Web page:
Electrification of the two-car household: PHEV or BEV?
Journal article, 2017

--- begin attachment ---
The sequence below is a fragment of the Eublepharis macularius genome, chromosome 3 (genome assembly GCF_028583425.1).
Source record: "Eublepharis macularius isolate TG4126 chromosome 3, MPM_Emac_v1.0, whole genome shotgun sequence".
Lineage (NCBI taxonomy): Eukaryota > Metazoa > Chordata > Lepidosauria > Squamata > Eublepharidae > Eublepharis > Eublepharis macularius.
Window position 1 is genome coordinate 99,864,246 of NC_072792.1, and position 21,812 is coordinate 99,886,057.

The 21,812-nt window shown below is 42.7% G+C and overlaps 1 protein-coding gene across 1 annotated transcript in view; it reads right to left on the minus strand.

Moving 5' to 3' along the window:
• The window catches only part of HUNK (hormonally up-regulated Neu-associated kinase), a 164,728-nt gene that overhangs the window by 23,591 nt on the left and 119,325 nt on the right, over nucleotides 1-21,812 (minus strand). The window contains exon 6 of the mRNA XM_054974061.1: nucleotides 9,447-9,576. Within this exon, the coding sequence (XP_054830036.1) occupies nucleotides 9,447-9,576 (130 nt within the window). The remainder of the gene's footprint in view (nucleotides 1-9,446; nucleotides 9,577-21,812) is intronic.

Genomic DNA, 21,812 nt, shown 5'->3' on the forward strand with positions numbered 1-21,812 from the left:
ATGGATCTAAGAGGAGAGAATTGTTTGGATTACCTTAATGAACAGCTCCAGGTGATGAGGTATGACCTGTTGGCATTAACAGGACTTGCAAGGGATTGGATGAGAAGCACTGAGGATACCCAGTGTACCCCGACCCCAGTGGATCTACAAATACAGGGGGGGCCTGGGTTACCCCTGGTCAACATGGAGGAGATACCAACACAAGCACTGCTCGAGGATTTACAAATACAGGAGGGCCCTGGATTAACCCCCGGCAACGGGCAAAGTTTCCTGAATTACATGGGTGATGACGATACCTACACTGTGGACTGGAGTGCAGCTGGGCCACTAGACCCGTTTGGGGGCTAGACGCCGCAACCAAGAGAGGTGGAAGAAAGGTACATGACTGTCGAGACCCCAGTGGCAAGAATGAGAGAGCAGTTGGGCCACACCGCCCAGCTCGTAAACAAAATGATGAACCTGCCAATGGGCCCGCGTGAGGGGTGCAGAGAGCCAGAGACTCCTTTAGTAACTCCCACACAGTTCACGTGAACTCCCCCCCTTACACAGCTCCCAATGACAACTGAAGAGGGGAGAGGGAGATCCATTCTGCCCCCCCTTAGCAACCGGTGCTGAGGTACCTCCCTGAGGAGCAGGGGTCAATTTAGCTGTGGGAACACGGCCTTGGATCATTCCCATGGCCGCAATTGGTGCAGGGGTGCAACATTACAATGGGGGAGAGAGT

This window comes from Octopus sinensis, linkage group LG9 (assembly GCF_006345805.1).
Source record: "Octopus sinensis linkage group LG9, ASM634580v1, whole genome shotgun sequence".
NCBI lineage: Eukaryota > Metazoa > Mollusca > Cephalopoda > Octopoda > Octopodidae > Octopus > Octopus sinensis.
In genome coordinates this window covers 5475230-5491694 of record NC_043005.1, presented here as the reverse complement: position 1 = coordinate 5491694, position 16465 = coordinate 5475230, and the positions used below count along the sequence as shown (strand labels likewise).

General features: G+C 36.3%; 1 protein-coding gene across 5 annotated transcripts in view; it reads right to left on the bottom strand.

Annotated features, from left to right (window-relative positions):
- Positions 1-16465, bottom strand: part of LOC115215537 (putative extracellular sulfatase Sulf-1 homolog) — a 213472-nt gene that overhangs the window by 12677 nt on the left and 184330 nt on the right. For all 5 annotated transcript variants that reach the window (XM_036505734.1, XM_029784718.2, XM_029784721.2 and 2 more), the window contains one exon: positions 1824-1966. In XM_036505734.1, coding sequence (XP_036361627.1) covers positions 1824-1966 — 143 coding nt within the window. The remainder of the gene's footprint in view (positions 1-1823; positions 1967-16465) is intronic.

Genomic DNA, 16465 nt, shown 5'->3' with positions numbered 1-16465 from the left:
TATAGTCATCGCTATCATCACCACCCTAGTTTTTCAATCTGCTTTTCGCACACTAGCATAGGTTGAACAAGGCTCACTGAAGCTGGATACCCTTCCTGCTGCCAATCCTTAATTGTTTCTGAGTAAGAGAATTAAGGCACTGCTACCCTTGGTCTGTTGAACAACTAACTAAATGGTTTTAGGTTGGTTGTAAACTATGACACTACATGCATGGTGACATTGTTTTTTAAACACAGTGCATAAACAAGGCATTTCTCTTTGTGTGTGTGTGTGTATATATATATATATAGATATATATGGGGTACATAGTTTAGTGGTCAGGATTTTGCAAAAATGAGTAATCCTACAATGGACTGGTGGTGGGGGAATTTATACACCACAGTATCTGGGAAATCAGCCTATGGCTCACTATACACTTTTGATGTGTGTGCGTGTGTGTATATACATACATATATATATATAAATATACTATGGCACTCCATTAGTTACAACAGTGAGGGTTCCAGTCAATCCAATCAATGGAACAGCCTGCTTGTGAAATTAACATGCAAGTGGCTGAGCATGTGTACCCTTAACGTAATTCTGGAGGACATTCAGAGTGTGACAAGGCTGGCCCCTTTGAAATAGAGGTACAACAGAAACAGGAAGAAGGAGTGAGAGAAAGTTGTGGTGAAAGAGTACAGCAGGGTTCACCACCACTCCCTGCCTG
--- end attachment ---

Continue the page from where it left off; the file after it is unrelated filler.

In previous works, we have shown two-car households to be better suited than one-car households for leveraging the potential benefits of the battery electric vehicle (BEV), both when the BEV simply replaces the second car and when it is used optimally in combination with a conventional car to overcome the BEV’s range limitation and increase its utilization. Based on a set of GPS-measured car movement data from 64 two-car households in Sweden, we here assess the potential electric driving of a plug-in hybrid electric vehicle (PHEV) in a two-car household and compare the resulting economic viability and potential fuel substitution to that of a BEV. Using estimates of near-term mass production costs, our results suggest that, for Swedish twocar households, the PHEV in general should have a higher total cost of ownership than the BEV, provided the use of the BEV is optimized. However, the PHEV will increasingly be favored if, for example, drivers cannot or do not want to optimize usage. In addition, the PHEV and the BEV are not perfect substitutes. The PHEV may be favored if drivers require that the vehicle be able to satisfy all driving needs (i.e., if drivers don’t accept the range and charge-time restrictions of the BEV) or if drivers requires an even larger battery in the BEV to counter range anxiety. We find that, given a particular usage strategy, the electric drive fraction (EDF) of the vehicle fleet is less dependent on whether PHEVs or BEVs are used to replace one of the conventional cars in two-car households. Instead, the EDF depends more on the usage strategy, i.e., on whether the PHEV/BEV is used to replace the conventional car with the higher annual mileage (“the first car”), the less used car (“the second car”), or is used flexibly to substitute for either in order to optimize use. For example, from a fuel replacement perspective it is often better to replace the first car with a PHEV than to replace the second with a BEV.